• The Flexible Doctrine enhances squads of mixed troop types, emphasizing combined arms at the lowest tactical level.  It lets you, as the commander, take best advantage of your ability to mix basic troops into new formations.
  • The Specialist Doctrine enhances homogenous squads, rendering each troop type more effective at their best ability.  This is combined arms, too, but with an emphasis on the platoon, rather than the squad, level.  
  • The Proud Doctrine enhances squad morale, making them less likely to break or suffer suppression.
  • The Winged Doctrine enhances the Vehicles, Cavalry and Monsters in the Free Cities' force, perfect for players who like their armies fast.


Hare for hiding,
Falcon for seizing
Jackal for its mate,

Dragon for might,
Beast for endurance,
Serpent for mysteries.

Worm hates them all.

-- Martian Proverb

The Free Cities introduces a new type of Character, the Priest.  Priests can cast spells, which work just like Doctrines to buff units in powerful ways.  Each Priest chooses a Great Power to worship, each of which confers a different list of spells.  In addition, Priests can try to counter enemy spells when they are cast. 

  • Hare, the trickster, interferes with enemy Morale.
  • Falcon, the swift hunter, enhances a squad's to-Hit.
  • Jackal, the scavenger, grants a squad concealment.
  • Dragon, the fanged, enhances a squad's to-Wound.
  • Beast, the enduring, enhances a squad's Toughness.
  • Serpent, the immortal, foils an enemy's attempt to-Wound.
  • Worm, the devourer, weakens an enemy's Saves.

Wednesday, June 4, 2014

The Free Cities in Brief

The Free Cities are independent outposts of Martian humans, who survive in the shadow of the Ancients through stealth, tenacity, and misdirection.  Like the Greek city-states of ancient Earth, they are small societies, with a keen sense of martial pride.

In designing the Free Cities, I emphasized the following core traits:


The Free Cities look archaic, with the swords, shields, ships and spears of ancient Greece or Rome, but they actually have higher-tech than the Colonists.  The shields contain force-field generators, the ships fly on anti-gravity, and the pikes fire blast rays.  The humans of the Free Cities do not understand the science of the technology they have stolen from the Ancients, but they know how to use it.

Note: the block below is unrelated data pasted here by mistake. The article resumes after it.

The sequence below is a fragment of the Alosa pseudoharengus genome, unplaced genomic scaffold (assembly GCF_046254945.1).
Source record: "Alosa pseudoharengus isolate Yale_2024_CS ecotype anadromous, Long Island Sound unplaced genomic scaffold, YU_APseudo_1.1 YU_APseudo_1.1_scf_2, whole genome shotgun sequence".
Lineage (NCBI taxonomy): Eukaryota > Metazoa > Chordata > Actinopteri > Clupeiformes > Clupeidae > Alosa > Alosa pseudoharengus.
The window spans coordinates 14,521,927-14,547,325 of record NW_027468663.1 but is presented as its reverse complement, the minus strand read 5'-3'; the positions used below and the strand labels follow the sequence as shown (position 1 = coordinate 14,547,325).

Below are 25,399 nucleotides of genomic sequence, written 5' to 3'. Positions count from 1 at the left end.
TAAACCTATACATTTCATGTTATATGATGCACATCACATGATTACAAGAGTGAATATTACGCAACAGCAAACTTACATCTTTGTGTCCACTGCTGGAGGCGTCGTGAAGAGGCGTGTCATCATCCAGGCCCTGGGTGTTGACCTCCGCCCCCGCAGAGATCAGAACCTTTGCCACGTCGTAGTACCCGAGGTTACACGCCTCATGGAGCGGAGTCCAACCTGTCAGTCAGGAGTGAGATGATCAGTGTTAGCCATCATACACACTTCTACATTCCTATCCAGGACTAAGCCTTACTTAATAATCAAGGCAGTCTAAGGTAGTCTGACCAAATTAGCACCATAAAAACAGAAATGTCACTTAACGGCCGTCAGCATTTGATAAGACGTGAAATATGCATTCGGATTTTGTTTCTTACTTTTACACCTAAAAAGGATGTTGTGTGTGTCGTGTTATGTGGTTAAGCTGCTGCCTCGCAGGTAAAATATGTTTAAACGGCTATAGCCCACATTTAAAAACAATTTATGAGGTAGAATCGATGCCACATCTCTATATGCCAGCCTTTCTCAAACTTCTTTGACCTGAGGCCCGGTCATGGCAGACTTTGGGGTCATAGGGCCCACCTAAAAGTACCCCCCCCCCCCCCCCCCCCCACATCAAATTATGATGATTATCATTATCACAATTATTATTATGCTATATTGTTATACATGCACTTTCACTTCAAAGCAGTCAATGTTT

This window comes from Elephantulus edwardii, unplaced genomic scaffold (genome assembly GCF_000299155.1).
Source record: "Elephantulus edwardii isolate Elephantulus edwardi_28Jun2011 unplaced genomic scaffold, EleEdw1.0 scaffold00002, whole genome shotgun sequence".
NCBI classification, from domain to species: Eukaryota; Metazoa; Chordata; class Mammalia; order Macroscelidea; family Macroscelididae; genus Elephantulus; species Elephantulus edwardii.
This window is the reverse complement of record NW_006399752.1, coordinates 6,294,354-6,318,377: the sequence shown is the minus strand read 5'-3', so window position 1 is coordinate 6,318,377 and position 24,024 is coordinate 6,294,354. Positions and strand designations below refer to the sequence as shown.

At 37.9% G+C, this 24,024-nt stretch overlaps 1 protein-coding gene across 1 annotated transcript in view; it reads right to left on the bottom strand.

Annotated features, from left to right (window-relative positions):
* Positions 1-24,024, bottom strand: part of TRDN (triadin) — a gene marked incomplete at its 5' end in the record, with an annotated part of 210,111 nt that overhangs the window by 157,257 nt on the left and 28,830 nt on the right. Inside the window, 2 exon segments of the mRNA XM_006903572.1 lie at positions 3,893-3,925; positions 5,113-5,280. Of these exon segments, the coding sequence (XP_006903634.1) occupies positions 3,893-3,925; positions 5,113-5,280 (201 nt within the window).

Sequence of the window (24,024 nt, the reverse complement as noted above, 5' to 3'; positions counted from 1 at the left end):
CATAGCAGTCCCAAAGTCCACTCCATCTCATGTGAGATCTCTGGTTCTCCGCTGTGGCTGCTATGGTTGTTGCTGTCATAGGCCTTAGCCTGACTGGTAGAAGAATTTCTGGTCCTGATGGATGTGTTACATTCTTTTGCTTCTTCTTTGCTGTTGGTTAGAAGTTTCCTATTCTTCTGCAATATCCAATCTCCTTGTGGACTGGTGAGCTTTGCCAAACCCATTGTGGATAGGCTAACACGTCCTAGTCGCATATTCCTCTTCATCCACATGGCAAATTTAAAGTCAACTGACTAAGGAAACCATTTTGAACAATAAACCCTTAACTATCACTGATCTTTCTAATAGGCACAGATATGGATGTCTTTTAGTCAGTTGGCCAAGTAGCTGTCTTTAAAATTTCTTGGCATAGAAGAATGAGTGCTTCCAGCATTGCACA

The armies of the Free Cities are combined-arms forces.  Each Triad consists of a mixture of troop types, specialized to a particular role:

  • The Lanceatores are long-ranged specialists.  Their raygun pike has a high Rate of Fire 3 when stationary, but only Rate of Fire 1 when moving and a lowly Rate of Attacks 1 in melee.
  • The Scutari are close-combat specialists.  The lack any ranged armament, but have heavy armor, and  a high Rate of Attacks 3 in melee.
  • The Venatores are maneuver specialists.  They have short-ranged gun with a Rate of Fire 2 either moving or stationary, but with a shorter 18" range.  They don't fear melee either, with a respectable Rate of Attacks 2.  There's no reason not to move these guys, and keep them moving.
In addition, they have a selection of elite, specialized support units, such as cavalry, light vehicles and monsters.

The Free Cities' player will need to use the strengths of their troops in combination to achieve victory.


 Free City forces are highly-skilled.  The regular, standing Legio troops are Skill 3.  Even the militia, drawn from the citizen population, are Skill 2, equal to most colonists.  The elite Praetorians are Leadership 3+.


The Free Cities love a good swordsman.  They have a strong melee element, suitable for the clash of sabres on the deck of a flying ship, or a duel with enemy warlords or dastardly minion.

All Free Cities forces wear armor.  Most of them are rated Armor 2, meaning most weapons will need a 3+ to wound them.  The heavy Scutari and Cataphracti are Armor 3, meaning most weapons will need a 4+ to wound them.

You can find the Free Cities Force Book PDF here.

Wednesday, May 28, 2014

When It's Such a Train-Wreck You Can't Look Away: 40k 7th Edition Thoughts

My Space Marine Collection

First Impressions

So the new, unexpected edition of Warhammer 40k is now out, and I've had a few days to process it.